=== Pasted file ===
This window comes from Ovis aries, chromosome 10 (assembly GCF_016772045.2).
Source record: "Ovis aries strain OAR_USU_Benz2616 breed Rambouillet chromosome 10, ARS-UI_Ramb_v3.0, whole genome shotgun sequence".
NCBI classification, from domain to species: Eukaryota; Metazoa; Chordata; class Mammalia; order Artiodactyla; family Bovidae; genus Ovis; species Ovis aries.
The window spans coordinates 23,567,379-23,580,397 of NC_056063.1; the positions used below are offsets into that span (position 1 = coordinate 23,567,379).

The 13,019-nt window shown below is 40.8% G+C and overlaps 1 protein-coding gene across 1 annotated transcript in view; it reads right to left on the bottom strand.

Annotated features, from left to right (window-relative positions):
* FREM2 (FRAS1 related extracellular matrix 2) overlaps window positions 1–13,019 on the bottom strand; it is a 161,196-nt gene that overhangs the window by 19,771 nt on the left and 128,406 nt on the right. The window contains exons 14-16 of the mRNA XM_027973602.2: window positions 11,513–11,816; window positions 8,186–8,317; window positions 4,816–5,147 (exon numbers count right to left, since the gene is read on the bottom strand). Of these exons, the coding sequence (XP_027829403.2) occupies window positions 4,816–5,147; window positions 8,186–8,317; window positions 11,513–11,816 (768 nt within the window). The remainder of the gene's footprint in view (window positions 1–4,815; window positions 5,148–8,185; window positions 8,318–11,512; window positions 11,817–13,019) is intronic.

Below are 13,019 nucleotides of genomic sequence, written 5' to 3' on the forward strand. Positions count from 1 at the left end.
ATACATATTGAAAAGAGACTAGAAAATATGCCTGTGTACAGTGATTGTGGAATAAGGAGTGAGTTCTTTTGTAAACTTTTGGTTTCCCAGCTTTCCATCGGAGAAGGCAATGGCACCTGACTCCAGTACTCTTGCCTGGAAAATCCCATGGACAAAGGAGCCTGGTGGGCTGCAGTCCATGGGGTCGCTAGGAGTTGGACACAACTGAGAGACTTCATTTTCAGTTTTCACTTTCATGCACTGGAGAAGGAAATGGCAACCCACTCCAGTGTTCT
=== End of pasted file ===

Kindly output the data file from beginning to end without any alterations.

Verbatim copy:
This window comes from Ovis aries, chromosome 10 (assembly GCF_016772045.2).
Source record: "Ovis aries strain OAR_USU_Benz2616 breed Rambouillet chromosome 10, ARS-UI_Ramb_v3.0, whole genome shotgun sequence".
NCBI classification, from domain to species: Eukaryota; Metazoa; Chordata; class Mammalia; order Artiodactyla; family Bovidae; genus Ovis; species Ovis aries.
The window spans coordinates 23,567,379-23,580,397 of NC_056063.1; the positions used below are offsets into that span (position 1 = coordinate 23,567,379).

The 13,019-nt window shown below is 40.8% G+C and overlaps 1 protein-coding gene across 1 annotated transcript in view; it reads right to left on the bottom strand.

Annotated features, from left to right (window-relative positions):
* FREM2 (FRAS1 related extracellular matrix 2) overlaps window positions 1–13,019 on the bottom strand; it is a 161,196-nt gene that overhangs the window by 19,771 nt on the left and 128,406 nt on the right. The window contains exons 14-16 of the mRNA XM_027973602.2: window positions 11,513–11,816; window positions 8,186–8,317; window positions 4,816–5,147 (exon numbers count right to left, since the gene is read on the bottom strand). Of these exons, the coding sequence (XP_027829403.2) occupies window positions 4,816–5,147; window positions 8,186–8,317; window positions 11,513–11,816 (768 nt within the window). The remainder of the gene's footprint in view (window positions 1–4,815; window positions 5,148–8,185; window positions 8,318–11,512; window positions 11,817–13,019) is intronic.

Below are 13,019 nucleotides of genomic sequence, written 5' to 3' on the forward strand. Positions count from 1 at the left end.
ATACATATTGAAAAGAGACTAGAAAATATGCCTGTGTACAGTGATTGTGGAATAAGGAGTGAGTTCTTTTGTAAACTTTTGGTTTCCCAGCTTTCCATCGGAGAAGGCAATGGCACCTGACTCCAGTACTCTTGCCTGGAAAATCCCATGGACAAAGGAGCCTGGTGGGCTGCAGTCCATGGGGTCGCTAGGAGTTGGACACAACTGAGAGACTTCATTTTCAGTTTTCACTTTCATGCACTGGAGAAGGAAATGGCAACCCACTCCAGTGTTCT